Portuguese is the fifth most natively spoken language in the world with most native speakers found in Brazil and Portugal, and in African countries such as Mozambique, Angola, Cap Verde, Equatorial Guinea, Guinea Bissau and Sao Tome and Principe. Large populations of speakers of Portuguese or Portuguese creoles, are also found in East Timor, Macau, and parts of India. 9 of the 10 largest Portuguese speaking cities are in Brazil.
The Spanish region of Galicia, which borders Portugal, speaks Galician, a language that is related to Portuguese and has more in common with Portuguese than it does with Spanish.
Can be up to 30% longer than English.
Both spoken and written Portuguese have large regional differences. Pronunciation is notably different and many variations exist in grammar. Spelling was also different but, in 2015, a new common spelling was introduced. Vocabulary also differs; for example, train is “trem” in Brazil but “comboio” in Portugal.
A tricky one this. Due to the conflicting forms of spelling in the main Portuguese speaking countries, several attempts have been made to create a uniform spelling, most recently one instituted in 2009 which became mandatory in 2015. However, some nations haven’t taken it up with as much vigour as others. It has also been revised several times. Watch this space…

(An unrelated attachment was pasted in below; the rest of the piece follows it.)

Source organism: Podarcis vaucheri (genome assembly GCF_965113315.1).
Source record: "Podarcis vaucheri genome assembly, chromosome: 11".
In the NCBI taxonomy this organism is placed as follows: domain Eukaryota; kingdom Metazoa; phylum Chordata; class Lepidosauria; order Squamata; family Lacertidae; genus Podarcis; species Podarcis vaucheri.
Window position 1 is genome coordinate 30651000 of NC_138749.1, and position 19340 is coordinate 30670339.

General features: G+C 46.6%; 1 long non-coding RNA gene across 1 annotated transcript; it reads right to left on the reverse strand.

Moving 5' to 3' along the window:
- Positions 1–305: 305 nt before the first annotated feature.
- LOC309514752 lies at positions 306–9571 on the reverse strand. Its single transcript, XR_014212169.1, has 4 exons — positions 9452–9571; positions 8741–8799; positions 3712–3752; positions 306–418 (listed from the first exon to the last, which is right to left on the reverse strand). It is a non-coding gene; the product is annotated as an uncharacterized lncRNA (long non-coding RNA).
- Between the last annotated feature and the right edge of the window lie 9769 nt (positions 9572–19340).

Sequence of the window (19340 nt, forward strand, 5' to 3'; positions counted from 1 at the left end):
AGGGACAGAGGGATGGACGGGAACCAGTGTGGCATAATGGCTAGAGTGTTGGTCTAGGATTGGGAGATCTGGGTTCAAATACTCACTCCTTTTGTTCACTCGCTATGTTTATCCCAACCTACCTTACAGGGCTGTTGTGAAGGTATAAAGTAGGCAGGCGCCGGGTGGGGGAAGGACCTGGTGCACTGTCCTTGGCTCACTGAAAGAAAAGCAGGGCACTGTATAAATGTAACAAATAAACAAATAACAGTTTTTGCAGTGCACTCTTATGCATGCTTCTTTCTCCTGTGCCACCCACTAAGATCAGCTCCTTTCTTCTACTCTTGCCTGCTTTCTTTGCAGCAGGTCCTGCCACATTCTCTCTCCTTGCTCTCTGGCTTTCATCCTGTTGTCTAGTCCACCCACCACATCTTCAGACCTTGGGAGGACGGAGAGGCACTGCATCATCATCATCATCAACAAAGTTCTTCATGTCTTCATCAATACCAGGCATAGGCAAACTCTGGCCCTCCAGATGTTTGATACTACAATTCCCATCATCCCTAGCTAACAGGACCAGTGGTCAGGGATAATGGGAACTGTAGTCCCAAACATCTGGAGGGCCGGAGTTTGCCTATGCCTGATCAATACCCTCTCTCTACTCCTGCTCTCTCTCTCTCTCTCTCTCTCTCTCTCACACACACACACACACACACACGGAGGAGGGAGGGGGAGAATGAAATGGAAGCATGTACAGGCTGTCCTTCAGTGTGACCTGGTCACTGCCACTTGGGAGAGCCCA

For our clients this isn’t ideal… any translation memories or previously used documentation are now likely to have incorrect spelling and would need revision before re-using them. Luckily we do this as we go along.
Notable Grammar and Spelling Differences
Capitalisation: Nouns and adjectives related to places/nationality are not capitalised. Likewise months and seasons of the year.
Quotation marks: Usually chevron style <<>>
Numbers: The comma is used where English would use the decimal point and vice versa, e.g. 5.5 (English) = 5,5 (Portuguese), but 5,000 (English) is 5.000 (Portuguese).